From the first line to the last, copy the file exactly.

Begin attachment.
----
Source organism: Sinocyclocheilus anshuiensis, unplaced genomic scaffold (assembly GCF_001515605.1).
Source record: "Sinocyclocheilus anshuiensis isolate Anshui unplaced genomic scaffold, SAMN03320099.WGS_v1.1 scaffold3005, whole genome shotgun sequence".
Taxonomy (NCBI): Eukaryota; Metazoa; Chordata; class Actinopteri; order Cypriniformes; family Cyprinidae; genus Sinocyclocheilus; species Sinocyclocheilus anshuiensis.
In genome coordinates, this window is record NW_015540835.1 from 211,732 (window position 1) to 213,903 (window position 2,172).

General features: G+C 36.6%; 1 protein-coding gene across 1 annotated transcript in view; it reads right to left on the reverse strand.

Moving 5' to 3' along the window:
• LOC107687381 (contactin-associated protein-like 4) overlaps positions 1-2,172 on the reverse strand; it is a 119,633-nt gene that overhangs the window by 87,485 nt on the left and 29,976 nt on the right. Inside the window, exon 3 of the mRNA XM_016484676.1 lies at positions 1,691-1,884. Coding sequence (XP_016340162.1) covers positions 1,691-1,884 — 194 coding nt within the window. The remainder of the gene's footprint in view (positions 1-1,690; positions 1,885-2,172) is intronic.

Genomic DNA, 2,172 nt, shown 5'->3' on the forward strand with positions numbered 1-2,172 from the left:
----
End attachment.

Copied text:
Source organism: Sinocyclocheilus anshuiensis, unplaced genomic scaffold (assembly GCF_001515605.1).
Source record: "Sinocyclocheilus anshuiensis isolate Anshui unplaced genomic scaffold, SAMN03320099.WGS_v1.1 scaffold3005, whole genome shotgun sequence".
Taxonomy (NCBI): Eukaryota; Metazoa; Chordata; class Actinopteri; order Cypriniformes; family Cyprinidae; genus Sinocyclocheilus; species Sinocyclocheilus anshuiensis.
In genome coordinates, this window is record NW_015540835.1 from 211,732 (window position 1) to 213,903 (window position 2,172).

General features: G+C 36.6%; 1 protein-coding gene across 1 annotated transcript in view; it reads right to left on the reverse strand.

Moving 5' to 3' along the window:
• LOC107687381 (contactin-associated protein-like 4) overlaps positions 1-2,172 on the reverse strand; it is a 119,633-nt gene that overhangs the window by 87,485 nt on the left and 29,976 nt on the right. Inside the window, exon 3 of the mRNA XM_016484676.1 lies at positions 1,691-1,884. Coding sequence (XP_016340162.1) covers positions 1,691-1,884 — 194 coding nt within the window. The remainder of the gene's footprint in view (positions 1-1,690; positions 1,885-2,172) is intronic.

Genomic DNA, 2,172 nt, shown 5'->3' on the forward strand with positions numbered 1-2,172 from the left: